Tropical soda apple (TSA) was nearly eradicated across the state during a recent federally funded eradication program. However, with termination of program funding, reports of this non-native invasive species are on the rise. Tropical soda apple is of concern as it can form very dense infestations in open to semi-shady areas, especially in pastures where it can greatly reduce forage productivity. Timely identification and control of this non-native, invasive Federal Noxious Weed will help prevent its spread.
How do I identify tropical soda apple? There are several species in the nightshade genus (Solanum)
that might be confused with tropical soda apple, but the most common look-a-like is horsenettle (S. carolinense). Tropical soda apple looks a bit like horsenettle on steroids – the plants are bigger, the leaves are bigger, the thorns are bigger and the fruit is bigger. Below are key features to help identify tropical soda apple.
How can I control tropical soda apple? Tropical soda apple is very shallow rooted and small shrubs can be pulled with a sturdy pair of gloves (make sure they can withstand the thorns!). When hand pulling, try to remove the lateral roots if possible. Cutting and mowing can be used to prevent seed formation, but will not control the plants and should be avoided after the plants have set fruit.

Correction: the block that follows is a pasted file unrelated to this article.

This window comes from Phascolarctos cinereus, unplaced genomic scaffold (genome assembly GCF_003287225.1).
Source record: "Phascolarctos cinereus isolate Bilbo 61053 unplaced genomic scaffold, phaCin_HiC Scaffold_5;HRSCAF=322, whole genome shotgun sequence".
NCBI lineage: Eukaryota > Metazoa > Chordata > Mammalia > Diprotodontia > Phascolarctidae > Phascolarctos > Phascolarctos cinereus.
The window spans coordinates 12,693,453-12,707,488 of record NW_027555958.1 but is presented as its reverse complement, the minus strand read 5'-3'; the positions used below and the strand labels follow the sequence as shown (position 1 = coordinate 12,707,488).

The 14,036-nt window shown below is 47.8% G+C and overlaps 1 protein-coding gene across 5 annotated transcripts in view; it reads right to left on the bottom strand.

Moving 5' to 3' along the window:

What herbicides can I use to spray tropical soda apple? The best herbicide options for tropical soda apple in pastures are picloram + fluroxypyr, picloram + 2,4-D or aminopyralid + 2,4-D. In forests, the best options are aminopyralid, triclopyr and glyphosate. All of these herbicides benefit from the addition of a nonionic surfactant at 0.25% v/v. Always read and follow the herbicide label. One treatment will not eradicate tropical soda apple and follow-up monitoring and retreatment is critical. Treatments can be applied anytime during the late spring through early fall.
*See label for specific forest information.
Prepared by: Nancy J. Loewenstein, Extension Specialist, School of Forestry and Wildlife Sciences and Stephen F. Enloe, former Extension Weed Specalsit, Department of Crop Soil, and Environmental Sciences, Auburn University.
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